There were so few boattail bodies made by Hudson in 1931 that they did not even get a mention in the sales brochures for that year. Hudson would share the boattail body with Essex in the years when Essex produced boattails, 1927, 1929 and 1931. Needless to say these boattail roadsters, or speedsters as they are popularly referred to, are truly rare today.
The Volo Auto Museum calls it “the rarest Hudson Greater Eight Boattail Speedster.” The 1931 Hudson T119 Boattail Speedster they just posted this week is one of only ten ever made. They say seven of these rare speedsters still exist today. Few collectors even know these cars exist. The bodies were built for Essex by the well-known Murray company, a luxury coachbuilder typically associated with marques like Packard, Lincoln and Stutz. Since the famous designer Ray Dietrich was employed by Murray at this time it is possible that this stunning boattail treatment was his work.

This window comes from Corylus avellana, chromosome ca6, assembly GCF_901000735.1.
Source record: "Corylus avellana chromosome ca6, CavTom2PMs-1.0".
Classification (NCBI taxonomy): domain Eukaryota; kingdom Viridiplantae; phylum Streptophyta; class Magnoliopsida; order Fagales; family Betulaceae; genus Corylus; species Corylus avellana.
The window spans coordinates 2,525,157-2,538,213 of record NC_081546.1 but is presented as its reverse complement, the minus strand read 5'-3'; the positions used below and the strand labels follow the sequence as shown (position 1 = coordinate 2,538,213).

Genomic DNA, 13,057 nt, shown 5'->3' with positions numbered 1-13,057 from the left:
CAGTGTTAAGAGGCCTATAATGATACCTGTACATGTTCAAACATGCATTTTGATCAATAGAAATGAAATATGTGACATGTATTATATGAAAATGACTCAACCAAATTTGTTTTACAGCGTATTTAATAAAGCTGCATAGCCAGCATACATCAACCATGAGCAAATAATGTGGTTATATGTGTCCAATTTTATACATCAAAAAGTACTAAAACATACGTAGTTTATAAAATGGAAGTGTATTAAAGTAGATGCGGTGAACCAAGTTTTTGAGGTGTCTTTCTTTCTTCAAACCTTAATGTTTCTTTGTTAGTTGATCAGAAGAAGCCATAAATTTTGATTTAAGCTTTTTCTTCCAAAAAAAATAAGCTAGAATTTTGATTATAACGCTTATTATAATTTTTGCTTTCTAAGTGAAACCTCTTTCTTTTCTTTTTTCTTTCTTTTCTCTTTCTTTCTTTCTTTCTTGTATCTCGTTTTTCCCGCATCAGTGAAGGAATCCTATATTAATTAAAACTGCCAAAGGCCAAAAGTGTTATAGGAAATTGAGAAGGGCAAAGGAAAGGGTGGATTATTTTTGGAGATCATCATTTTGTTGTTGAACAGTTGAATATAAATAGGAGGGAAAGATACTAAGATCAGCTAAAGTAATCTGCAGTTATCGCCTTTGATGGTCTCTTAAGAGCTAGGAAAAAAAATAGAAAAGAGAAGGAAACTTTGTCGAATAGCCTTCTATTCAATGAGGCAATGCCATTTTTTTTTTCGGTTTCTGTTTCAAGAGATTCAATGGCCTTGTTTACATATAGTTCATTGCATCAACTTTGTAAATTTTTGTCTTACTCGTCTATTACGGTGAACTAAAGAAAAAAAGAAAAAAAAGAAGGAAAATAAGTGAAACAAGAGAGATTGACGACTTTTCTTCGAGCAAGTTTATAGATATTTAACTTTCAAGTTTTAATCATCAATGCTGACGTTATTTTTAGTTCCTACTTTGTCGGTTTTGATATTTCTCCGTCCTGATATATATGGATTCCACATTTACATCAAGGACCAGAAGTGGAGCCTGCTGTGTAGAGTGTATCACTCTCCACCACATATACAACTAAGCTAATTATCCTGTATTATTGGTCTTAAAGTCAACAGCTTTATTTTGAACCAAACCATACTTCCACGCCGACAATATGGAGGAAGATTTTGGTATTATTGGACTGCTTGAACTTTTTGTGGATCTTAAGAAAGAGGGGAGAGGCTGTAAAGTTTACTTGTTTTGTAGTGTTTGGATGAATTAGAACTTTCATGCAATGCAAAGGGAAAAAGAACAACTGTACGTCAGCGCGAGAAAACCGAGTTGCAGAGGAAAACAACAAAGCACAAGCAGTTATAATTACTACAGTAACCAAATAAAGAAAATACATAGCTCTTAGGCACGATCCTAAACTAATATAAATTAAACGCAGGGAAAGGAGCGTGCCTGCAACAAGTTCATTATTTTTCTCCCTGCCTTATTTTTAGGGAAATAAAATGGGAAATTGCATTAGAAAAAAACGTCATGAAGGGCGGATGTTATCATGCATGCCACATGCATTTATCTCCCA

Volo tells us the Art Deco tri-toned color scheme on this car is to remind you of a sunset. The colors are Tangerine Orange, Nasturtuim Yellow and Bangkok Brown, reminiscent of an Auburn color scheme in that era. The car features a small rumble seat with room enough for one adult or two children, decorative center-bracketed electric horn, Hudson “Eagle” hood ornament, dual sidemount spares, side curtains and a steeply raked folding windshield. Its lightweight body and strong running Great Eight engine will deliver speeds in excess of 90 miles and hour. The T119 model was produced only one year, 1931.
Although the 233.7 ci L-head inline 8-cylinder engine offered less horsepower than the Hudson Super Six that it replaced, it was fully 500 pounds lighter and was much quicker and faster than the durable Hudson Six. It had a three-speed manual transmission and four-wheel mechanical brakes.
This car has been SOLD.
If you are a discrete hobbyist who reveres the most exclusive cars for his collection, they just do not come any more rare than this one.
Volo listed another rare Hudson Touring car in today’s newsletter: click here to view the Vintage Classics in today’s newsletter.